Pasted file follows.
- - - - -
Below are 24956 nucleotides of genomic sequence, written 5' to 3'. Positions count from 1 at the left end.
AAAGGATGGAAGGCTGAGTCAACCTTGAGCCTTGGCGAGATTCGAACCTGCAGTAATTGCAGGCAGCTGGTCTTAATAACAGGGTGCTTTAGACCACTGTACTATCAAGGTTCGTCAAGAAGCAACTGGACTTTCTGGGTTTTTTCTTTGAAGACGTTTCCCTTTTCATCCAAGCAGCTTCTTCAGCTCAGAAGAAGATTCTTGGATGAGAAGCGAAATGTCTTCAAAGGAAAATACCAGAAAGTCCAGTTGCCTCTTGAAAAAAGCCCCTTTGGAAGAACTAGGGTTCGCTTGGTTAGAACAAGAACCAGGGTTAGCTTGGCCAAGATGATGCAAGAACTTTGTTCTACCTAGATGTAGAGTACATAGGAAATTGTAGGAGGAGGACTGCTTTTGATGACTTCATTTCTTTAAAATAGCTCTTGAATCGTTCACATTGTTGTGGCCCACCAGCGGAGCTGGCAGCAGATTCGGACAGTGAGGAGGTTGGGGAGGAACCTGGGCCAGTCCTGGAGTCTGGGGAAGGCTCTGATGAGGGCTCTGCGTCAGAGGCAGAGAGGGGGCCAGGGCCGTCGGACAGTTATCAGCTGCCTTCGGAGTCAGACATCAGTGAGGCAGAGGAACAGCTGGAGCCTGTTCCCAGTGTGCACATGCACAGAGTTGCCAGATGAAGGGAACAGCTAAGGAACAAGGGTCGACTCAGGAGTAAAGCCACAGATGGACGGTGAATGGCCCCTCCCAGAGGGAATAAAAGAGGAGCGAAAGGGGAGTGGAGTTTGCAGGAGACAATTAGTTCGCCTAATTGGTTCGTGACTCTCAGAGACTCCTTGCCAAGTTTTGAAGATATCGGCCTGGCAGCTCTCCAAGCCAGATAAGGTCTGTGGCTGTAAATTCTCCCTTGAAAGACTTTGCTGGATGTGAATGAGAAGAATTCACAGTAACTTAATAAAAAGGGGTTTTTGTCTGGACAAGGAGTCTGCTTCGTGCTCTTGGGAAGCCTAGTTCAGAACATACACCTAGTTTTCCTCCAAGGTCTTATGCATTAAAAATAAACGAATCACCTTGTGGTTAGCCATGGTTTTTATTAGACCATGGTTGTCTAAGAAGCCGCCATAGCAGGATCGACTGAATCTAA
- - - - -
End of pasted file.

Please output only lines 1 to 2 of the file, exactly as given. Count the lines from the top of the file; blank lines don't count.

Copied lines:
Below are 24956 nucleotides of genomic sequence, written 5' to 3'. Positions count from 1 at the left end.
AAAGGATGGAAGGCTGAGTCAACCTTGAGCCTTGGCGAGATTCGAACCTGCAGTAATTGCAGGCAGCTGGTCTTAATAACAGGGTGCTTTAGACCACTGTACTATCAAGGTTCGTCAAGAAGCAACTGGACTTTCTGGGTTTTTTCTTTGAAGACGTTTCCCTTTTCATCCAAGCAGCTTCTTCAGCTCAGAAGAAGATTCTTGGATGAGAAGCGAAATGTCTTCAAAGGAAAATACCAGAAAGTCCAGTTGCCTCTTGAAAAAAGCCCCTTTGGAAGAACTAGGGTTCGCTTGGTTAGAACAAGAACCAGGGTTAGCTTGGCCAAGATGATGCAAGAACTTTGTTCTACCTAGATGTAGAGTACATAGGAAATTGTAGGAGGAGGACTGCTTTTGATGACTTCATTTCTTTAAAATAGCTCTTGAATCGTTCACATTGTTGTGGCCCACCAGCGGAGCTGGCAGCAGATTCGGACAGTGAGGAGGTTGGGGAGGAACCTGGGCCAGTCCTGGAGTCTGGGGAAGGCTCTGATGAGGGCTCTGCGTCAGAGGCAGAGAGGGGGCCAGGGCCGTCGGACAGTTATCAGCTGCCTTCGGAGTCAGACATCAGTGAGGCAGAGGAACAGCTGGAGCCTGTTCCCAGTGTGCACATGCACAGAGTTGCCAGATGAAGGGAACAGCTAAGGAACAAGGGTCGACTCAGGAGTAAAGCCACAGATGGACGGTGAATGGCCCCTCCCAGAGGGAATAAAAGAGGAGCGAAAGGGGAGTGGAGTTTGCAGGAGACAATTAGTTCGCCTAATTGGTTCGTGACTCTCAGAGACTCCTTGCCAAGTTTTGAAGATATCGGCCTGGCAGCTCTCCAAGCCAGATAAGGTCTGTGGCTGTAAATTCTCCCTTGAAAGACTTTGCTGGATGTGAATGAGAAGAATTCACAGTAACTTAATAAAAAGGGGTTTTTGTCTGGACAAGGAGTCTGCTTCGTGCTCTTGGGAAGCCTAGTTCAGAACATACACCTAGTTTTCCTCCAAGGTCTTATGCATTAAAAATAAACGAATCACCTTGTGGTTAGCCATGGTTTTTATTAGACCATGGTTGTCTAAGAAGCCGCCATAGCAGGATCGACTGAATCTAA